No. 23: Some Notes on Antenna Safety

L. B. Cebik, W4RNL

What would you like to protect from harm? Yourself? Your family? Your home? Your station? Your neighbors and their property? I guess that is enough to start a column on safety. Obviously, we can never finish it, but perhaps a few ideas might help you fill some gaps in the safety net around all you wish to protect and preserve.

Static Build-Up: As the wind and weather pass over the antenna elements, a charge builds up. On long wire antennas, it can generate enough of a charge to draw a visible spark across a gap to ground. On smaller antennas it can create unnecessary static. The best way to avoid problems here is to be sure that the antenna is at DC ground. Some antennas are designed with a DC ground; others are not. For low impedance antennas (less than 150 Ohms feedpoint impedance) fed with coax, the simplest way to insure a DC ground is to place an RF choke across the antenna terminals. This gives you a DC ground path but leaves the antenna RF-hot. At 10-meters, a 100 micro-H RF choke provides about 1800 ohms of reactive isolation, but a low resistance to charge build-up. Just be sure your coax braid is grounded somewhere along the line so that the charge has somewhere to go other than to your equipment.

Parallel feedline systems, such as all-band doublets require a different treatment, since the impedances they may see can range up to 5000 ohms and more. Here we can use high value resistors where the feedline enters the house. Run a 1 Mohm resistor from each line to a ground rod where the line meets the shack. It is also useful to add a knife switch or other disconnector (with the alternate contacts directly grounded) to remove the connection to the equipment when the antenna is not in use.

Station Grounding: Everyone is familiar with the need for a common ground bus for all station equipment with as short a lead as possible to a ground rod outdoors. If you have a tower, it should also be ground rodded. All ground rods (including the house ground at the electrical service entry) should be connected together by the largest copper wire you can obtain. Some folks use copper flashing cut into long strips. These days, braid is not recommended because its very large surface area open to weather deteriorates it quickly. Use solid mechanical connections, not solder (which melts in the presence of lightning like a teenager in the presence of a rock star: instantly).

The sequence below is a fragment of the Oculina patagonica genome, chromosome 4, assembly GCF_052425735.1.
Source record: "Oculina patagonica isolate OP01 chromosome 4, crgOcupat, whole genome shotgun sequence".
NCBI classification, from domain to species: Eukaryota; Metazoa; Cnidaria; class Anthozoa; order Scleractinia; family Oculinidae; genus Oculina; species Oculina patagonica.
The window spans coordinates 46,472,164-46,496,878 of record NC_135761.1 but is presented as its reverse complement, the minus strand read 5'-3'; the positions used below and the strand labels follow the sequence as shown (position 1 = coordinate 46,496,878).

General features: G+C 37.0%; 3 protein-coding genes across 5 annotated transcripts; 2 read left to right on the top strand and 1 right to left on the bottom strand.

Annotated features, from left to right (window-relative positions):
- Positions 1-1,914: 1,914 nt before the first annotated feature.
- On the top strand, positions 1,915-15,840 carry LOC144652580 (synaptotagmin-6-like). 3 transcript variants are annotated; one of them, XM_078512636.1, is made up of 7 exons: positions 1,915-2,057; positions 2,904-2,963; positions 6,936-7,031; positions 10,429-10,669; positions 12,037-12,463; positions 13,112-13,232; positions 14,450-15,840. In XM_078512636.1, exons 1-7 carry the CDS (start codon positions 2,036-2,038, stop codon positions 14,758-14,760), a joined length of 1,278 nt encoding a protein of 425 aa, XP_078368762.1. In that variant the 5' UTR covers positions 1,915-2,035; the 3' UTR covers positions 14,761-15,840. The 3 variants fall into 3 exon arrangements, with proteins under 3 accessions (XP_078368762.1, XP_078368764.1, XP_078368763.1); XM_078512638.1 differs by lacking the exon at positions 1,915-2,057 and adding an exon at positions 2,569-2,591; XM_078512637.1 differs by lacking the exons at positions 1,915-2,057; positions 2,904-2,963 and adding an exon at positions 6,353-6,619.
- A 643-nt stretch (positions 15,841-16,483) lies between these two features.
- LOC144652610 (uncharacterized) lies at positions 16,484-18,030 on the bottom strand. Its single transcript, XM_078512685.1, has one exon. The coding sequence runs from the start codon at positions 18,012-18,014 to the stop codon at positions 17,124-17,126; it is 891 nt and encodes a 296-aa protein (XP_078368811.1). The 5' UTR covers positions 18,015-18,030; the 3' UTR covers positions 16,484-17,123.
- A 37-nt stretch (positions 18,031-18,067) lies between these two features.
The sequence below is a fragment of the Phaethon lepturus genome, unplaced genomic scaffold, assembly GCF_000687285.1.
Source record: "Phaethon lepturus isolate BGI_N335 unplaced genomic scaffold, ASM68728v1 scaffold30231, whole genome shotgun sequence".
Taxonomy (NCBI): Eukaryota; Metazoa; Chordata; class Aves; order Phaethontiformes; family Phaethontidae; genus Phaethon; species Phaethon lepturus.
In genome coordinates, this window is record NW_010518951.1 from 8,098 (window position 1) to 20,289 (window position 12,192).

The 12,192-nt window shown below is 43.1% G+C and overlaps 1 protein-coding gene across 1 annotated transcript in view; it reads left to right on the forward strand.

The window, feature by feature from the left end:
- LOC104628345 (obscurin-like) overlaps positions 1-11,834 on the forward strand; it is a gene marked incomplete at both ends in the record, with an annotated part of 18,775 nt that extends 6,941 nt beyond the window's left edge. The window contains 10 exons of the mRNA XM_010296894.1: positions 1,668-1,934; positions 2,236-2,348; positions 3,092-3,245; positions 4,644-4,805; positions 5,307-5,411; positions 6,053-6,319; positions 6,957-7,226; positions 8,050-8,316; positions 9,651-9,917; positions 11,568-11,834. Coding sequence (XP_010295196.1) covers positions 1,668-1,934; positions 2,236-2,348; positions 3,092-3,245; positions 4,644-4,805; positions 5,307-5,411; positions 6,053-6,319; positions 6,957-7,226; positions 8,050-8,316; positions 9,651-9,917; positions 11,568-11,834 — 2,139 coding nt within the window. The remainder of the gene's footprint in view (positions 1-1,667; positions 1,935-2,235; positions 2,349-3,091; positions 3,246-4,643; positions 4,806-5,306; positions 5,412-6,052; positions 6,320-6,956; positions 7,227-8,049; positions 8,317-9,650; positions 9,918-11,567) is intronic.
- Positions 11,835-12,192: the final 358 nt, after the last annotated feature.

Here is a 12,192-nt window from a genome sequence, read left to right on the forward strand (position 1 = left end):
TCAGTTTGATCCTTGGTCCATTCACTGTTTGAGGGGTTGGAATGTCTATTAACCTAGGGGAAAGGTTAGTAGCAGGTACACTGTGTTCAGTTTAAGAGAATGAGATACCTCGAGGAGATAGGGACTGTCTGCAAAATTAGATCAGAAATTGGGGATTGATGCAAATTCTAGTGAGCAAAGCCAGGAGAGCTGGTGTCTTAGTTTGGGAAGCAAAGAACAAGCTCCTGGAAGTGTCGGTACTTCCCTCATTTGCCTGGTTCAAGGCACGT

If ground rods are widely separated, add ground rods in a row from end to end, spaced about the length of each ground rod apart. This is not over-kill--just the opposite. It is over-safe by holding the resistance between everything in your house and shack at the absolute minimum. Even a slight resistance may give a lightning surge an alternative path to ground through your "stuff."

Towers and Coax: Some studies have shown that the bulk of lightning current travels in the shield of the coax. A considerable voltage difference can exist between a tower leg and the coax braid if the first connection between the two is at the bottom of the tower. You may want to consider breaking your coax near the top of the tower, having one section to the antenna with the flex loop to accommodate rotation and another section down the leg of the tower. Securely fasten a plat to a tower leg and use a double female connector with chassis nuts (often called a bulkhead connector) to join the two coax lengths. This gives you a connection between the coax braid and the tower leg. This is not the only ground you should use, but an extra one.

Total Disconnection: During violent electrical storms, surges can enter the station equipment from several sources: the antenna lines, the AC power lines, and ground. When dealing with surges, do not think in terms of complete electrical paths. A surge can charge components, cases, and chassis, and create high voltages across components that are designed for low voltages. Hence, during violent storms, do a complete disconnect.

Outdoors, disconnect all antenna feed lines and reconnect them to a ground rod in the station ground system. Indoors, disconnect antenna feedlines from the station equipment. Unplug all equipment--or that power strip you use as a master switch. Most power switches are single pole, so one must unplug in order to break the neutral and ground line paths along which surges can travel. Also disconnect the station equipment from the master ground lead to the outdoor ground rod system. If you do some careful planning, you can make all these moves in under a minute. Just be sure that all connections are accessible and require no tools to connection and disconnection.